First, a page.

In connection with Duran Arté y Subastas' auction on Tuesday, April 30, we explore the iconography of Christianity's three most frequently portrayed subjects in art.

Virgin Mary

One of Christianity's most prominent figures is undoubtedly the Virgin Mary. Although Madonna plays a significant role in the Christian world, she is mentioned only a few times in the New Testament. But where Virgin Mary is lacking in literature, she is compensated for in the visual arts and has thus been portrayed countless times. Madonna pictures have been in Christian art since the early years of the 400s and are among the most common Christian motifs.

As the Virgin Mary is highlighted as Jesus's mother, she is usually portrayed as a symbol of motherhood with the infant child in her arms, as ‘Mary Eleousa’ (the tender mother of God). Depictions like the painting above are often called ‘misericordia’ pictures, where the Virgin Mary's mantle offers viewers protection and security.

During the 16th century, a new type of painting, called ‘immaculata conceptio’, arose. In these pictures, Mary is depicted alone, but as the mother of Jesus she is also the ultimate female idol – no woman other than a perfect one was worthy to bring forth the Son of God. In these pictures, Mary is almost always portrayed surrounded by angels (Maria Regina) with her hands joined in prayer, and sometimes trampling on a snake.

Mary Magdalene

One of Easter's main figures is undoubtedly Mary Magdalene, one of Jesus' female followers, and, according to the Gospel, the first to discover Jesus's empty tomb and one of those who saw him resurrect. Since Mary of Magdala has been interpreted as both Mary as in the siblings Mary and Martha and the sinner described in the Gospel of Luke, the image of Mary Magdalene has changed over time and depending on interpretation. Today, these women are separated into the Christian faith and perceived as two different people.

Mary Magdalene is often portrayed together with a skull, which represents life's impermanence. Other times, she is portrayed along with her saint attribute, an anointing vessel, if she is represented as the Mary who anointed Jesus' feet with balm.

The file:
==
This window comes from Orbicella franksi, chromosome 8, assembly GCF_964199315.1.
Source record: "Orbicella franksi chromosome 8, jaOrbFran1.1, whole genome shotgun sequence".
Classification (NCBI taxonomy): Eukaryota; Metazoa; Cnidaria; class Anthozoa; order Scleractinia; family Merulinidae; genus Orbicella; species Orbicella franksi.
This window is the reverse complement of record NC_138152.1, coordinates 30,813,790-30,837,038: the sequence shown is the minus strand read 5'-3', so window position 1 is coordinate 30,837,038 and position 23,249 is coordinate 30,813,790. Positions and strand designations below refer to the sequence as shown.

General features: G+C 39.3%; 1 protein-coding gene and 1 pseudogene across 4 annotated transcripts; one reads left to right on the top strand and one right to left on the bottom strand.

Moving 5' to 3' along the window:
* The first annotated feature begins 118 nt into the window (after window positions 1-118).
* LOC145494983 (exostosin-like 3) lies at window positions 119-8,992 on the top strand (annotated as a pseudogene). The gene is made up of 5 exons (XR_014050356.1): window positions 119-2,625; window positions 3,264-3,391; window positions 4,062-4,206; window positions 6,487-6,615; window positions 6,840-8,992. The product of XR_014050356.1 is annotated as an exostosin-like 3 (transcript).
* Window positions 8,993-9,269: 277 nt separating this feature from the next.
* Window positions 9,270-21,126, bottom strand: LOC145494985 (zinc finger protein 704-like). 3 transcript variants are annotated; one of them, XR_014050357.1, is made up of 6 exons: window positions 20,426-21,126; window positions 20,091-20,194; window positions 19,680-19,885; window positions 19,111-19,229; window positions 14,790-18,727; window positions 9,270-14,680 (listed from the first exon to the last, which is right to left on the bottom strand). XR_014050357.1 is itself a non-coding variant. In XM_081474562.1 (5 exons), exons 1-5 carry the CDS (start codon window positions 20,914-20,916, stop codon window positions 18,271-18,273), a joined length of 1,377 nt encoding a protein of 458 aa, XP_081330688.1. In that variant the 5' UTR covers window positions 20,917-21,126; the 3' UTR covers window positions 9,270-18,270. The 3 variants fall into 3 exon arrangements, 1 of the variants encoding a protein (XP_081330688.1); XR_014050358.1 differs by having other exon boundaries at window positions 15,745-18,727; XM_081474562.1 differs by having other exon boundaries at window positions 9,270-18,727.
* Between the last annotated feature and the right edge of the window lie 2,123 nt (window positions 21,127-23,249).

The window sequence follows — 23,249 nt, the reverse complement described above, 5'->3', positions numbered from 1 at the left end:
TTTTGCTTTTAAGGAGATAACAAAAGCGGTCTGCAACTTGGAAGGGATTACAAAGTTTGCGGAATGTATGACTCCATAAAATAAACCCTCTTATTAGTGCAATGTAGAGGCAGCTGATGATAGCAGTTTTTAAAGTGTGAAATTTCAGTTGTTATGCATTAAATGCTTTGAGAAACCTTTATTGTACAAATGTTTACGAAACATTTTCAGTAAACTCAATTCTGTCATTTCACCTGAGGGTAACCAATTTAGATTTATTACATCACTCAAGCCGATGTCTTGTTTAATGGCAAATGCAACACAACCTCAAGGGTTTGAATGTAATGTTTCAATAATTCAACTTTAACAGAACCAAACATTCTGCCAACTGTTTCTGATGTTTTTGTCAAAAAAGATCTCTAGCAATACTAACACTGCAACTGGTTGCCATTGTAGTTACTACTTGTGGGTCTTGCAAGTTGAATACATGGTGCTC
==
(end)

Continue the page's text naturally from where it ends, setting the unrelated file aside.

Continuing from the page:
Jesus Christ

After the Virgin Mary, Jesus is the second most depicted figure in the Christian faith, but is the most important. The oldest recorded works date from about 200 AD, but it is not until about the 400s that Jesus is portrayed as we recognize him today – with long, curly hair and a face adorned with a beard. During the late Middle Ages, Jesus was depicted as very lean, a sign of the suffering he encountered during his life.

Sometimes, Jesus is depicted from the front, often with halo. In Medieval Art, he was often depicted a part of cross-glory, where the Father, Son and Holy Spirit were represented by each arm. In many portraits, Jesus is paired with a radiant heart, either on his chest or held in his left hand. This heart is a symbol of Jesus's eternal love and the love of God. 

Jesus Resurrection, 1700s. Photo: Duran Arté y Subastas Jesus Resurrection, 1700s. Photo: Duran Arté y Subastas

Another popular scene of Jesus is his resurrection, when Jesus resurrected on Easter Sunday, the third day after he was crucified. Jesus is often portrayed in white, a symbol of purity, and with a gesture of guidance.

Find Duran Arté y Subastas’ entire catalogue here